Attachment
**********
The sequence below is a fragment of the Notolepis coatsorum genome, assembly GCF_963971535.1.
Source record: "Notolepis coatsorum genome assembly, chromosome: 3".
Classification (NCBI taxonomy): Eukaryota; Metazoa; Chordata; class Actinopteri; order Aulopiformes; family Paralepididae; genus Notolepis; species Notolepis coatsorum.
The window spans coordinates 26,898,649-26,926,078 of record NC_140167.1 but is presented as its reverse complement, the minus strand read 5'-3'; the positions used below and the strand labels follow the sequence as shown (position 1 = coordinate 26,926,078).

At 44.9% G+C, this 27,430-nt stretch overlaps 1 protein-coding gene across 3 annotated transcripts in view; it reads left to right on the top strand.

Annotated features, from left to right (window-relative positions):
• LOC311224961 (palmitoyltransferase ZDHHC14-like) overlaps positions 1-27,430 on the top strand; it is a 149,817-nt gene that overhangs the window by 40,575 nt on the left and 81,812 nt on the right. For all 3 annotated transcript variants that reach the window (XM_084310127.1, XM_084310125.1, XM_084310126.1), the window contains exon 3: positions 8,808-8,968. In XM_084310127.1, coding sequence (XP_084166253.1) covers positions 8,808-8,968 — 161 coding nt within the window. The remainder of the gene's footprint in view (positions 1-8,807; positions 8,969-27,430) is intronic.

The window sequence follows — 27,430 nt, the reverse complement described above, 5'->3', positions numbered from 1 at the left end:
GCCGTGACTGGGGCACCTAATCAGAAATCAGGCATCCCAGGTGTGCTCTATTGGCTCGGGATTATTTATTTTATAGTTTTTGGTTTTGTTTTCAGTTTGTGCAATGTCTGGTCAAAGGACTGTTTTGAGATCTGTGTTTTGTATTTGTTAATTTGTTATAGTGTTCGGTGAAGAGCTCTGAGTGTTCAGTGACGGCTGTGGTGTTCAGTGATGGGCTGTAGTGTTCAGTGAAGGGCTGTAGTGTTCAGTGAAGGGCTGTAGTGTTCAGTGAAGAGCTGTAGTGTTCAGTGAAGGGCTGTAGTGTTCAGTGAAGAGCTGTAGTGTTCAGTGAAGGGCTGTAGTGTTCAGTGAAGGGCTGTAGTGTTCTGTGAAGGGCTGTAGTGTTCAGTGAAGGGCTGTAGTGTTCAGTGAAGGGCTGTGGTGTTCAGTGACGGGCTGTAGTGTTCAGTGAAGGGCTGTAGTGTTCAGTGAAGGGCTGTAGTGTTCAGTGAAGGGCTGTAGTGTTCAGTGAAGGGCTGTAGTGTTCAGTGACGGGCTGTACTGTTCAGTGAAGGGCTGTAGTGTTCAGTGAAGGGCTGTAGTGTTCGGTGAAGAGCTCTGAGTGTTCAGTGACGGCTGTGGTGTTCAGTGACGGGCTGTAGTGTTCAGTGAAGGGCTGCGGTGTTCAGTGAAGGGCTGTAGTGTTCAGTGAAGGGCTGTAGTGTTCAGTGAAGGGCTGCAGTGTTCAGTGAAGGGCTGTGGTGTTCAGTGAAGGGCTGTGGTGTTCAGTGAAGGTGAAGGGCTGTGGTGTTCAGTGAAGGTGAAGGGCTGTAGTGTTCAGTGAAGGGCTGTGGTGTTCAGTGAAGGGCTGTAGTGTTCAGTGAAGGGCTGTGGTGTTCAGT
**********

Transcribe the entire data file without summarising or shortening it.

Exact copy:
The sequence below is a fragment of the Notolepis coatsorum genome, assembly GCF_963971535.1.
Source record: "Notolepis coatsorum genome assembly, chromosome: 3".
Classification (NCBI taxonomy): Eukaryota; Metazoa; Chordata; class Actinopteri; order Aulopiformes; family Paralepididae; genus Notolepis; species Notolepis coatsorum.
The window spans coordinates 26,898,649-26,926,078 of record NC_140167.1 but is presented as its reverse complement, the minus strand read 5'-3'; the positions used below and the strand labels follow the sequence as shown (position 1 = coordinate 26,926,078).

At 44.9% G+C, this 27,430-nt stretch overlaps 1 protein-coding gene across 3 annotated transcripts in view; it reads left to right on the top strand.

Annotated features, from left to right (window-relative positions):
• LOC311224961 (palmitoyltransferase ZDHHC14-like) overlaps positions 1-27,430 on the top strand; it is a 149,817-nt gene that overhangs the window by 40,575 nt on the left and 81,812 nt on the right. For all 3 annotated transcript variants that reach the window (XM_084310127.1, XM_084310125.1, XM_084310126.1), the window contains exon 3: positions 8,808-8,968. In XM_084310127.1, coding sequence (XP_084166253.1) covers positions 8,808-8,968 — 161 coding nt within the window. The remainder of the gene's footprint in view (positions 1-8,807; positions 8,969-27,430) is intronic.

The window sequence follows — 27,430 nt, the reverse complement described above, 5'->3', positions numbered from 1 at the left end:
GCCGTGACTGGGGCACCTAATCAGAAATCAGGCATCCCAGGTGTGCTCTATTGGCTCGGGATTATTTATTTTATAGTTTTTGGTTTTGTTTTCAGTTTGTGCAATGTCTGGTCAAAGGACTGTTTTGAGATCTGTGTTTTGTATTTGTTAATTTGTTATAGTGTTCGGTGAAGAGCTCTGAGTGTTCAGTGACGGCTGTGGTGTTCAGTGATGGGCTGTAGTGTTCAGTGAAGGGCTGTAGTGTTCAGTGAAGGGCTGTAGTGTTCAGTGAAGAGCTGTAGTGTTCAGTGAAGGGCTGTAGTGTTCAGTGAAGAGCTGTAGTGTTCAGTGAAGGGCTGTAGTGTTCAGTGAAGGGCTGTAGTGTTCTGTGAAGGGCTGTAGTGTTCAGTGAAGGGCTGTAGTGTTCAGTGAAGGGCTGTGGTGTTCAGTGACGGGCTGTAGTGTTCAGTGAAGGGCTGTAGTGTTCAGTGAAGGGCTGTAGTGTTCAGTGAAGGGCTGTAGTGTTCAGTGAAGGGCTGTAGTGTTCAGTGACGGGCTGTACTGTTCAGTGAAGGGCTGTAGTGTTCAGTGAAGGGCTGTAGTGTTCGGTGAAGAGCTCTGAGTGTTCAGTGACGGCTGTGGTGTTCAGTGACGGGCTGTAGTGTTCAGTGAAGGGCTGCGGTGTTCAGTGAAGGGCTGTAGTGTTCAGTGAAGGGCTGTAGTGTTCAGTGAAGGGCTGCAGTGTTCAGTGAAGGGCTGTGGTGTTCAGTGAAGGGCTGTGGTGTTCAGTGAAGGTGAAGGGCTGTGGTGTTCAGTGAAGGTGAAGGGCTGTAGTGTTCAGTGAAGGGCTGTGGTGTTCAGTGAAGGGCTGTAGTGTTCAGTGAAGGGCTGTGGTGTTCAGT